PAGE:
Sardinero – Muros
We motored all the way due to no wind and it was safer in the thick fog. This unfortunately showed us that the engine was indeed broken, today it was worse than ever and the engine room and cabins were full of exhaust smoke, so much so that you could not even go inside the boat whilst the engine was on. On checking it whilst at sea, Simon could feel that exhaust fumes were escaping out the side of the engine. There was an obvious hole but it was still running perfectly so nothing could be done until we reached Muros. However plenty of time for some research, and after pestering the first of Michael Johnson’s Saturdays, Simon established that he needed to get hold of some chemical metal to seal the hole up (backed up by some former colleagues of Holly’s)
The fog didn’t lift during our passage and when we entered Muros we had absolutely no clue as to what the place looked like. As usual just when we needed something we had arrived on a Saturday evening so nothing was open until Monday. This seems to be a common occurrence lately. The misted had finally lifted by 11:30 am the following morning to uncover big rocky mountainous terrain surrounding a pretty fishing harbour. We were in a good location a stones throw from the supermarket and strip of shops/restaurants and to top of off nice marina showers & excellent wifi!
I had decided to be productive and finish the boat curtains I had started 12 months ago and this was when we were introduced to Michael Sweet. He bimbled up to the boat in his trade mark denim sunhat and man bag asking to pick our brains about weather updates through HF radio whilst crossing the Atlantic. We invited him aboard, as this was the first time (EVER!) that someone had actually come to US for some advice so we welcomed it as a nice change! Unfortunately our HF doesn’t work and we will be getting weather through a Inmarsat Satellite phone so didn’t really have the answer he was hoping for but we had a nice chat. As it was Sunday we decided to treat ourselves to Sunday lunch out, unable to pop down the Toby Carvery for a roast dinner we settled for Salad, chips, grilled prawns & steak which we thoroughly enjoyed. I finished the curtain whilst Simon napped all afternoon with one of his trademark ‘headaches’ and I did have to Gee myself up to do this as I was slightly disheartened after dropping my very very VERY expensive material scissors overboard. I figured I would have to get used to these new third world boat problems so just got on with it using a crap pair we had!
On Monday morning Simon cracked on with the engine repair and I started work on a BoatHobos flag for the Atlantic Crossing. All the people who are doing the Atlantic Rally Crossing (ARC) have a flag so why the hell shouldn’t we! (we though the ARC was a waste of money for what you get so didn’t bother with it, basically £1800 just to be part of a social thing seemed a lot). Simon sealed up the hole but we still needed to wait for the chemical metal to dry so we sucked up another night in the marina. We liked it here anyway and it was a pretty social marina so we didn’t mind staying. We ended up getting extremely drunk on the boat and Paul the Pisshead an English guy on the boat next to us came over to join in. He was retired but on the boat alone as his wife had no interest so he just decided to pop back and forth from the boat to home with the end goal of the Med. Holly was particularly wasted and spent most of the early hours flouncing in and out of bed to hug the toilet. This was mostly unsuccessful though as there isn’t enough floor space to do so, so she resided to sprawling herself half in the bathroom & half in the bedroom over a rather uncomfortable wooden divider! The following day we had the worst hangovers in NATO so decided the only thing for it was to recoperate in bed watching films on the laptop. The sun shinned gloriously the whole time we were here and we really enjoyed it but on Wednesday we dragged ourselves out of bed at 7:30 am for the moment of truth on the engine & to hopefully continue on our adventure.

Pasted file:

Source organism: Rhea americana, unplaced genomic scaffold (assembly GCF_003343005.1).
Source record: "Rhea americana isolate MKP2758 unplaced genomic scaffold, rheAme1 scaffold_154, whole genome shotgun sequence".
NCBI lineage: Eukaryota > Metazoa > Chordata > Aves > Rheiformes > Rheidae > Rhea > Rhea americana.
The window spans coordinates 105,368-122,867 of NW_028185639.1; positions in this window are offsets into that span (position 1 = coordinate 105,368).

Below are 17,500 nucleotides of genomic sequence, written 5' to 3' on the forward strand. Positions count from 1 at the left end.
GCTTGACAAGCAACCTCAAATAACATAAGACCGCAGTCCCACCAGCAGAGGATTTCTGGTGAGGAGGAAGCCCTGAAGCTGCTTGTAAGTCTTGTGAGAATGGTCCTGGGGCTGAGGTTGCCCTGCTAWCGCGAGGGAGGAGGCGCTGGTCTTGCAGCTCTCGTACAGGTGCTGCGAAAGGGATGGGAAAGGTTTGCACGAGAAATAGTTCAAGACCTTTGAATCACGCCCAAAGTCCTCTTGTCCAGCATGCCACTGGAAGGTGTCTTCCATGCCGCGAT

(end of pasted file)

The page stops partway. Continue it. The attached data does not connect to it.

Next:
Big Thanks to Michael Johnson and his uber engine expertise and giving up his Saturday night to talk ‘engines’….!!!
Coast of Death
You may have seen the ‘Coast of Death’ mentioned in previous posts but we haven’t had a chance to educate you, so here goes. Whilst we were stuck in Cedeira and getting drunk with Pete the Dutch and Kevin the boat hobo we got talking about the Northern Spanish coastline and our experience of it so far ….this is when they informed us of the ‘Coast of Death’!!!!!
It runs from Ribadeo all the way to Bayona and is basically North West Spain. This is the bit of coastline at the bottom left corner of the Bay of Biscay and we have noticed from our passage planning that any bad weather from the Atlantic seems to hit this corner. No wonder its the bloody coast of death, as it makes it the perfect location for rough seas, wind and lots of swell!
This is why a lot of people decide to sail straight across the Bay of Biscay instead of going through Western France and across Northern Spain, as they get to avoid the majority of this coastline. Therefore we now feel we have probably taken the more difficult route, however it was a choice we made as we wanted regular stops for Scrumpy to stretch his legs and we wanted to see as much as possible on our trip. We have absolutely no regret in our choice and we feel it has actually made us more experienced sailors. Others that we meet along the way believed the ‘swell’ was over exaggerated by those who avoided this route and it meant that lots of fellow yachties missed out on some very pretty Spanish ports. We now feel privileged and proud to have successfully defeated the ‘Coast of Death’ now that we are approaching Bayona…… and for all those non believers who said we’d never make it across the channel read it and weep into your desk jobs suckers!